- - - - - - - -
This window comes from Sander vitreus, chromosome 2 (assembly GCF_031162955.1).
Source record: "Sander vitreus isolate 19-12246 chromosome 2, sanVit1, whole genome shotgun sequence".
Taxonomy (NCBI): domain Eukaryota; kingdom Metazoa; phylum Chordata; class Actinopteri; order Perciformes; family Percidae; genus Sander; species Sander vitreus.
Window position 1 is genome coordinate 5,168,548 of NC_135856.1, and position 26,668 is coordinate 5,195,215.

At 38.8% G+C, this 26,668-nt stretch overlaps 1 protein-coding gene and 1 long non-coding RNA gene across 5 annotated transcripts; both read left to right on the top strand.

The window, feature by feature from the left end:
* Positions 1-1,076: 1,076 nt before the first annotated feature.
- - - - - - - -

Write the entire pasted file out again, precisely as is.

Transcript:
This window comes from Sander vitreus, chromosome 2 (assembly GCF_031162955.1).
Source record: "Sander vitreus isolate 19-12246 chromosome 2, sanVit1, whole genome shotgun sequence".
Taxonomy (NCBI): domain Eukaryota; kingdom Metazoa; phylum Chordata; class Actinopteri; order Perciformes; family Percidae; genus Sander; species Sander vitreus.
Window position 1 is genome coordinate 5,168,548 of NC_135856.1, and position 26,668 is coordinate 5,195,215.

At 38.8% G+C, this 26,668-nt stretch overlaps 1 protein-coding gene and 1 long non-coding RNA gene across 5 annotated transcripts; both read left to right on the top strand.

The window, feature by feature from the left end:
* Positions 1-1,076: 1,076 nt before the first annotated feature.